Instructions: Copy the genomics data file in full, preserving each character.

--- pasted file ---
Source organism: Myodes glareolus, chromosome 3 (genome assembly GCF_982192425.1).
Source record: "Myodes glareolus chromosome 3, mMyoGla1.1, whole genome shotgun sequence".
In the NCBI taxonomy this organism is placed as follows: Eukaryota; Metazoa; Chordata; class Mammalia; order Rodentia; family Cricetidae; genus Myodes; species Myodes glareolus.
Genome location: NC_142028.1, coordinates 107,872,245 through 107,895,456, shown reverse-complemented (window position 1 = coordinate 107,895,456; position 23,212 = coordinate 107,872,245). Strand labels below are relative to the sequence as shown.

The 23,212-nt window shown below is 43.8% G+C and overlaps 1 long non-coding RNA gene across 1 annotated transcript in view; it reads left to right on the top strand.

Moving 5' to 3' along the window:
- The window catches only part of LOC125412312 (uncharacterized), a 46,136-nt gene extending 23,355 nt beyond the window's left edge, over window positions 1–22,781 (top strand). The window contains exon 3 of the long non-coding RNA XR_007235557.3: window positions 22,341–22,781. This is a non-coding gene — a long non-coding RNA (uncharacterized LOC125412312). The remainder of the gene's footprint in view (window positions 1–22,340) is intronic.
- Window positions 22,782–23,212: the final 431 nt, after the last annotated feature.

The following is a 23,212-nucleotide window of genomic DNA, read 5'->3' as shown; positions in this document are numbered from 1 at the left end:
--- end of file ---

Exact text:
Source organism: Myodes glareolus, chromosome 3 (genome assembly GCF_982192425.1).
Source record: "Myodes glareolus chromosome 3, mMyoGla1.1, whole genome shotgun sequence".
In the NCBI taxonomy this organism is placed as follows: Eukaryota; Metazoa; Chordata; class Mammalia; order Rodentia; family Cricetidae; genus Myodes; species Myodes glareolus.
Genome location: NC_142028.1, coordinates 107,872,245 through 107,895,456, shown reverse-complemented (window position 1 = coordinate 107,895,456; position 23,212 = coordinate 107,872,245). Strand labels below are relative to the sequence as shown.

The 23,212-nt window shown below is 43.8% G+C and overlaps 1 long non-coding RNA gene across 1 annotated transcript in view; it reads left to right on the top strand.

Moving 5' to 3' along the window:
- The window catches only part of LOC125412312 (uncharacterized), a 46,136-nt gene extending 23,355 nt beyond the window's left edge, over window positions 1–22,781 (top strand). The window contains exon 3 of the long non-coding RNA XR_007235557.3: window positions 22,341–22,781. This is a non-coding gene — a long non-coding RNA (uncharacterized LOC125412312). The remainder of the gene's footprint in view (window positions 1–22,340) is intronic.
- Window positions 22,782–23,212: the final 431 nt, after the last annotated feature.

The following is a 23,212-nucleotide window of genomic DNA, read 5'->3' as shown; positions in this document are numbered from 1 at the left end: